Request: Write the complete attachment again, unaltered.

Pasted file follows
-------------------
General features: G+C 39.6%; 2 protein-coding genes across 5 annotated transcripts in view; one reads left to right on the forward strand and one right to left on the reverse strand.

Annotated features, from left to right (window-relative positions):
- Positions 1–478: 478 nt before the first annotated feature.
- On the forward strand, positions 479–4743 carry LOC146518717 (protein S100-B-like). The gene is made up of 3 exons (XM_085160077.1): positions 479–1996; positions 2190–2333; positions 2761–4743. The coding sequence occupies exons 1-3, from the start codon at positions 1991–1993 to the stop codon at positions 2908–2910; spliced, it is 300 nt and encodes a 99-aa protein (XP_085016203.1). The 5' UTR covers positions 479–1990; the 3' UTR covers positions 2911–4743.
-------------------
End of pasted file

General features: G+C 39.6%; 2 protein-coding genes across 5 annotated transcripts in view; one reads left to right on the forward strand and one right to left on the reverse strand.

Annotated features, from left to right (window-relative positions):
- Positions 1–478: 478 nt before the first annotated feature.
- On the forward strand, positions 479–4743 carry LOC146518717 (protein S100-B-like). The gene is made up of 3 exons (XM_085160077.1): positions 479–1996; positions 2190–2333; positions 2761–4743. The coding sequence occupies exons 1-3, from the start codon at positions 1991–1993 to the stop codon at positions 2908–2910; spliced, it is 300 nt and encodes a 99-aa protein (XP_085016203.1). The 5' UTR covers positions 479–1990; the 3' UTR covers positions 2911–4743.